Why not mac address based device identification?


I’m quite new to this whole scene and based on many factors decided to go with OpenHAB with all of my home automation build.

Home Assistant seems to allow NMAP for device tracking and once connected to a device seems to store it’s physical MAC address: https://www.home-assistant.io/components/device_tracker/ which seems to make so much sense.

Why does OpenHAB not do this and especially not in Network binding?

I see that most bindings that work over the internet, identify things by IP addresses and IP addresses alone, can’t find mac addresses stored anywhere.

The mac aadress could be stored regardless, and if nmap is present and installed it would make sense to scan the network and check all found mac addresses against the devices listed as network things.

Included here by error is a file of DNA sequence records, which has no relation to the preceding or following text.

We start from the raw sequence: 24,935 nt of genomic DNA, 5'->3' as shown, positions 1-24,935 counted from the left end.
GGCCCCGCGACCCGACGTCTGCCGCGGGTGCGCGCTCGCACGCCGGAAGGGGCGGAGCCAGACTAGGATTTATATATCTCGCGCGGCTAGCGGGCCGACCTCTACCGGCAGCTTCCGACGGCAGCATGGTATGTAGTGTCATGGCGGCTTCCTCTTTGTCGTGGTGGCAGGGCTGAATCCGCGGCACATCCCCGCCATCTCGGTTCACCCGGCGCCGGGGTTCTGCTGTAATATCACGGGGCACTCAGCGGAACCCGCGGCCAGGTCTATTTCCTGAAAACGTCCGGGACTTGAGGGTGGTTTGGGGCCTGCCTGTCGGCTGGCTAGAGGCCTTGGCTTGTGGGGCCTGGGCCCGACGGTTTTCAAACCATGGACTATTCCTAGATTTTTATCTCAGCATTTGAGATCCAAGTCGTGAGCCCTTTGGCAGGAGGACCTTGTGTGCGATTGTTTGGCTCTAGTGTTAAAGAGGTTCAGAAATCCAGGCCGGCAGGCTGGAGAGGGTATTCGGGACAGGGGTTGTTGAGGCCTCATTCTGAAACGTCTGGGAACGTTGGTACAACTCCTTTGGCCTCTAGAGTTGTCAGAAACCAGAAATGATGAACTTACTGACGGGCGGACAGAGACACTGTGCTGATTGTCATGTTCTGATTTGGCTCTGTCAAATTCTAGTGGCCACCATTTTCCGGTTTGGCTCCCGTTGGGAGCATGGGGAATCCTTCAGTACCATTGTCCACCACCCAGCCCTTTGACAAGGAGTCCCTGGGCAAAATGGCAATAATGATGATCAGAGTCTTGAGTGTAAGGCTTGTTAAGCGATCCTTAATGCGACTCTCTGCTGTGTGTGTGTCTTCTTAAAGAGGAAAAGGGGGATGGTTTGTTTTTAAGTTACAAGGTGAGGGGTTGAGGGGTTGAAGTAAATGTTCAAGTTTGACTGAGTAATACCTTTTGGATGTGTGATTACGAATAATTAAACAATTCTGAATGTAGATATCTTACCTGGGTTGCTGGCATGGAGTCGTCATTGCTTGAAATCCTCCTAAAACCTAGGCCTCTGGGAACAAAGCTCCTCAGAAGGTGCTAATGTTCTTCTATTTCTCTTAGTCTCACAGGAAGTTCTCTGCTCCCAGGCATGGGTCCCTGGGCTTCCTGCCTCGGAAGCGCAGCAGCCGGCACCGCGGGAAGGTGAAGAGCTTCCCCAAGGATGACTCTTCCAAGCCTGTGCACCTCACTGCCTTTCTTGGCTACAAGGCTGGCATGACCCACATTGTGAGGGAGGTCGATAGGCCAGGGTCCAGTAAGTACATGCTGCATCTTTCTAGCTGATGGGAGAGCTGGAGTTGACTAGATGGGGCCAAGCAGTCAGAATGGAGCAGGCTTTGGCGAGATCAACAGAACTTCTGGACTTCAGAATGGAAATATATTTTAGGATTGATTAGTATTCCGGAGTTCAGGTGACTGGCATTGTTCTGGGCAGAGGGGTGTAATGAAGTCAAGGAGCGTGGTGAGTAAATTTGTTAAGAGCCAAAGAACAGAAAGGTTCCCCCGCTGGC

This would make the whole thing so much more dynamic by being able to just plug new devices and not having to give them static IP addresses, as IP addresses can change quite often, but in most cases mac addresses don’t change unless forcefully changed by user.

I understand that this could go very deep and be too much of a rewrite of the whole platform, but it would also allow for a much more modular system.

Best regards,



You are free to create such a binding :wink:

And you don’t have to create a static IP on the device, just make the DHCP lease static on your dhcp server/router.
But I do understand the request.

I know I can make the lease static on the router, but it doesn’t change the fact that another something needs to be configured.

I don’t think it’d make sense to create an identical binding to what already exists as the Network binding. However it does seem that adding this functionality to the Network binding would by quite an extensive rewrite and I don’t suppose a pull-request like that would go through any time soon. *(Identical in the sense that they have the same purpose)